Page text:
For the calculation of EPS rates, the EPC matrix elements are first computed on coarse grids and then interpolated to dense grids with the Wannier function interpolation method.31,32 The interpolations are performed using Quantum Espresso33 and the built-in EPW package34 with norm-conserving pseudopotentials. Likewise, both the LDA and PBE exchange and correlation functionals are considered. The initial k and q grids are both 6 × 6 × 6, which are interpolated to 35 × 35 × 35 meshes needed for the thermal conductivity calculations. The energy conservation δ-function is treated by Gaussian function with self-adaptive broadening parameters.21

Finally, the bulk thermal conductivity is also calculated using the 35 × 35 × 35 q-point mesh with the ALMABTE35 package. Due to the dense q-mesh the thermal conductivity is converged down to 40 K.

4 Results and discussion

Fig. 1 shows a comparison between the PDPS and EPS rates for both n- and p-doped Si, in the bottom panels. The PDPS depends on the actual defect type present in the system. We have studied the substitutional BSi(−1) and PSi(+1) defects, which are the most common doping elements and also those studied experimentally. The PDPS has a trivial dependence on the defect concentration [eqn (3)] and is shown for only one defect concentration (1021 cm−3). In a rigid band approximation, the EPS is dependent only on the carrier concentration through the distribution function in eqn (8). The EPS is shown for three different carrier concentrations in Fig. 1 and the corresponding chemical potentials are shown in Fig. 2 (inset). Our LDA EPS rates compare well with the PBE rates reported by Liao et al.13 The LDA rates are slightly higher than the PBE ones which results in a correspondingly higher image file: c9ta11424f-t22.tif reduction due to EPS in LDA as compared to PBE. However, this does not have any major effect on the interpretation of our results.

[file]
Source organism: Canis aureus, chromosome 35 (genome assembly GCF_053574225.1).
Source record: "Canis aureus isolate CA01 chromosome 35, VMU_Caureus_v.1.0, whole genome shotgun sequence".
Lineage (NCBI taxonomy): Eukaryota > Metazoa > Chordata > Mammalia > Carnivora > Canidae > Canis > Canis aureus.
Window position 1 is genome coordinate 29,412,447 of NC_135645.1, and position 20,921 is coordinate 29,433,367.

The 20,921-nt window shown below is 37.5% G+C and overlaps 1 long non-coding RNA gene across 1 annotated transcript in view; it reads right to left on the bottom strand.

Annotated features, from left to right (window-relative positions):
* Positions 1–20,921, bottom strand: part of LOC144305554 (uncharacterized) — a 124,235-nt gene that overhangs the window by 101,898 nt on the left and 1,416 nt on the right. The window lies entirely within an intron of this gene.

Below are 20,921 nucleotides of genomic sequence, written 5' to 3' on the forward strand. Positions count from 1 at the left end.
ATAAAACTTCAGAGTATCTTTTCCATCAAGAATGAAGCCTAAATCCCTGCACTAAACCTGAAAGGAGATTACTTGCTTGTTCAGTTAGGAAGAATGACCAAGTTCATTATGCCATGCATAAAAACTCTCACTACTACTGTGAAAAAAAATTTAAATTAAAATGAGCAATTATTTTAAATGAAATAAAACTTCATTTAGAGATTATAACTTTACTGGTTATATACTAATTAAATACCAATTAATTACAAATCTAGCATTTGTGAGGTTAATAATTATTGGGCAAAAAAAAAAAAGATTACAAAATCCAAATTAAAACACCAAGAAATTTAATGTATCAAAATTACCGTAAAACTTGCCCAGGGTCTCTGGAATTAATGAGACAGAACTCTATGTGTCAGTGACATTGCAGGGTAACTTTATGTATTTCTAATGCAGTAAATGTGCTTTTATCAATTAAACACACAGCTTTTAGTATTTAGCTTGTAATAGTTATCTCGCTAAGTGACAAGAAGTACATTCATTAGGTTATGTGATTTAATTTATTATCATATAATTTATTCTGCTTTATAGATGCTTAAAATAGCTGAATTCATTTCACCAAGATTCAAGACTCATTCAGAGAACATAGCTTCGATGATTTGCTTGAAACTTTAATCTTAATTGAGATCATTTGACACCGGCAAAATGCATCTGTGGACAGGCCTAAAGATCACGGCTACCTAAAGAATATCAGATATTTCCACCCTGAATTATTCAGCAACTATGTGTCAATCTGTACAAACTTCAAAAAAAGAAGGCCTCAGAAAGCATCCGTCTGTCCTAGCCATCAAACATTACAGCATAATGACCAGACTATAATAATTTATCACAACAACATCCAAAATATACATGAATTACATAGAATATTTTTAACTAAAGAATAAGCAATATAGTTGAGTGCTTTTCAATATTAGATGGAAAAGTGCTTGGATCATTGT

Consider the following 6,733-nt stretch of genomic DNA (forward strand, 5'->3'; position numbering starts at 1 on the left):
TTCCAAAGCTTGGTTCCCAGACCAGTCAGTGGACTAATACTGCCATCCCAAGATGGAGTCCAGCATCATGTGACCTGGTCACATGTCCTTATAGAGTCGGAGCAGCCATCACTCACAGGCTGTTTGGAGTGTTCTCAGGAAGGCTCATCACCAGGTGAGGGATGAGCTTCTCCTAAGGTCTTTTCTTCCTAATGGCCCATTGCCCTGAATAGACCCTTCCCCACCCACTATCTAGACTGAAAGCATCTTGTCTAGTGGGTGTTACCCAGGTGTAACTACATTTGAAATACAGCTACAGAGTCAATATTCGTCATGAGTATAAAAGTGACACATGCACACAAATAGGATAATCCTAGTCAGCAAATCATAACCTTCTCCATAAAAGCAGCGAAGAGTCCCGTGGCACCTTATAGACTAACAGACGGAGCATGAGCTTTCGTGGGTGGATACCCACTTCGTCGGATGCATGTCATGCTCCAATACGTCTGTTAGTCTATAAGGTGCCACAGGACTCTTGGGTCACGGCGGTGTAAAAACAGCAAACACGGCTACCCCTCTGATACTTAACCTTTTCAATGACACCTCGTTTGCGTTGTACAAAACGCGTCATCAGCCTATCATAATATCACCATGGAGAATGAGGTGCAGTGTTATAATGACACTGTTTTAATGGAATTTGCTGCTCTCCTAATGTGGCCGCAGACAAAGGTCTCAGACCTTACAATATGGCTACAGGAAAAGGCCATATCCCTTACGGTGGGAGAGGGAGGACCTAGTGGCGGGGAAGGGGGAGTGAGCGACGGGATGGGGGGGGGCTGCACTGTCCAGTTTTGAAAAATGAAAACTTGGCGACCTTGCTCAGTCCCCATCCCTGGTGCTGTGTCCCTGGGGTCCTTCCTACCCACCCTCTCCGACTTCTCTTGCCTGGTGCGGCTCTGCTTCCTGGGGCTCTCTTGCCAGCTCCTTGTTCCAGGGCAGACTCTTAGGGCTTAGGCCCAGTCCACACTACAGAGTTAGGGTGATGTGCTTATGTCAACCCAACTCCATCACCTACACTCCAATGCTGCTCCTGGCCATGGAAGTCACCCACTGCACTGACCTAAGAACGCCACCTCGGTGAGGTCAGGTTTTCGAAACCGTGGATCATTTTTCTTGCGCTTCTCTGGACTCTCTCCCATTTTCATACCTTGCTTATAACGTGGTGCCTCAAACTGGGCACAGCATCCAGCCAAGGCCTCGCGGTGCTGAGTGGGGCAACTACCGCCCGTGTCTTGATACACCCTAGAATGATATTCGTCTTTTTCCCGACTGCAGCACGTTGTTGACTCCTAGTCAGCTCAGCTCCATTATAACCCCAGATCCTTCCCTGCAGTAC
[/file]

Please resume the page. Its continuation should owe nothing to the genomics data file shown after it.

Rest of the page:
image file: c9ta11424f-f1.tif
Fig. 1 The bottom panels in figures (a) and (b) show the EPS (dots) and PDPS (+signs) rates for P(n)- and B(p)-doped Si, respectively. PDPS rates are shown at a doping concentration of 1021 cm−3 and the EPS rates are shown for three different carrier concentrations at 300 K. The top panels in the figures show the cumulative image file: c9ta11424f-t20.tif at 300 K and at a defect concentration of 1021 cm−3. In all the image file: c9ta11424f-t21.tif calculations reported in these and later figures, the phonon scattering caused by the mass disorder due to isotopes, τiso, is also considered by default.

image file: c9ta11424f-f2.tif
Fig. 2 The low-frequency EPS rates for different concentrations as a function of the electronic density of states. The marker colors correspond to the doping levels in the inset.